The persistent state of subclinical inflammation, which characterizes obesity, is thought to play an important role in the pathophysiological link between obesity and cardiometabolic disease risk. Central to this 'inflammatory hypothesis'is the role of adipose tissue macrophages (ATMs) in mediating the inflammatory response to chronic over-nutrition. Despite displaying reductions in adipose tissue (AT) inflammation and insulin resistance (IR) following high fat feeding, Toll-like Receptor 4 (TLR4) deficient mice exhibit a marked accumulation of ATMs. Preliminary data from our laboratory are consistent with the idea that TLR4 deficiency reduces AT inflammation and IR in diet-induced obesity by shifting ATM polarization towards an, anti- inflammatory, alternatively activated state. To date, no studies have explored the role of TLR4 signaling in ATM polarization. Thus, the Specific Aims of this project are: 1) to determine the influence of hematopoietic cell TLR4 signaling on AT inflammation and IR in diet-induced obesity;2) to determine the influence of parenchymal and hematopoietic cell TLR4 signaling on the in vivo polarization of ATMs in diet-induced obesity;3) to determine the influence of TLR4 signaling on macrophage substrate metabolism and lipid accumulation. To accomplish these aims we will utilize a bone marrow transplant (BMT) model, whereby C57BL/6 (WT) and TLR4-/- mice will receive either WT or TLR4-/- BM following lethal irradiation. Subsequently, recipient mice will be placed on a high fat diet (HFD) for 16 weeks. AT inflammation and IR will be assessed via AT expression of inflammatory markers and hyperinsulinemic-euglycemic clamps, respectively. A combination of real time rtPCR, flow cytometry, and immunofluorescent staining, and mixed chimeras will be used to determine the influence of parenchymal and hematopoietic cell TLR4 signaling on ATM polarization. Finally, we will utilize radio-labeled substrates to determine the influence of TLR4 signaling on macrophage substrate metabolism and neutral lipid synthesis at baseline and following Th1 and Th2 cytokine stimulation. Our hypotheses are: 1) hematopoietic cell TLR4 deficiency will reduce AT inflammation and IR following a HFD. Conversely, the restoration of hematopoietic cell TLR4 signaling in TLR4-/- mice will exacerbate AT inflammation and IR following a HFD;2) Hematopoietic cell TLR4 signaling will be the primary determinant of ATM polarization. That is, TLR4-/- ATMs will be primarily M2 polarized WT ATMs will primarily display an M1 phenotype regardless of the parenchymal cell genotype;3) TLR4 deficiency will reduce ATM lipid accumulation and promote a shift in substrate metabolism towards fatty acid oxidation.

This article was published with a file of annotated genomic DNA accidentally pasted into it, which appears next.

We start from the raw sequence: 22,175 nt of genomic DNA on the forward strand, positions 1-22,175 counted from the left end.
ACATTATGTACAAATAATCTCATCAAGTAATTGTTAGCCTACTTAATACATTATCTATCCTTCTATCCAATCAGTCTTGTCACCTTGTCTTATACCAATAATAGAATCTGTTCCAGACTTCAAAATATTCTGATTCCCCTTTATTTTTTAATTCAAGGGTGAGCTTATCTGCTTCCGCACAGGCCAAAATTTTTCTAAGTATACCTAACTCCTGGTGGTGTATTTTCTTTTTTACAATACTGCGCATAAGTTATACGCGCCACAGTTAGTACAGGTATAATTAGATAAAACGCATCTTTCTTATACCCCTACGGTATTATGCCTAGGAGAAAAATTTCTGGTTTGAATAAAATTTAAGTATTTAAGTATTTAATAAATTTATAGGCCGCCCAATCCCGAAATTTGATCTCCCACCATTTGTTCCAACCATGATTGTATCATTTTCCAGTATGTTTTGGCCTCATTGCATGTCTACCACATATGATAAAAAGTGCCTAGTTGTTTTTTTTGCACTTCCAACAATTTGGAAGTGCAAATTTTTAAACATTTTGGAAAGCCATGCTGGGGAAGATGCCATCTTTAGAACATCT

Overweight and obese individuals are at increased risk of developing cardiovascular disease and type 2 diabetes. Part of this increased risk is thought to result from the chronic low-grade inflammation associated with excess body fat. The goal of the current research is to determine how a specific inflammatory pathway (i.e., Toll-like Receptor 4) in cells of the immune system contributes to the development of type 2 diabetes in obesity.
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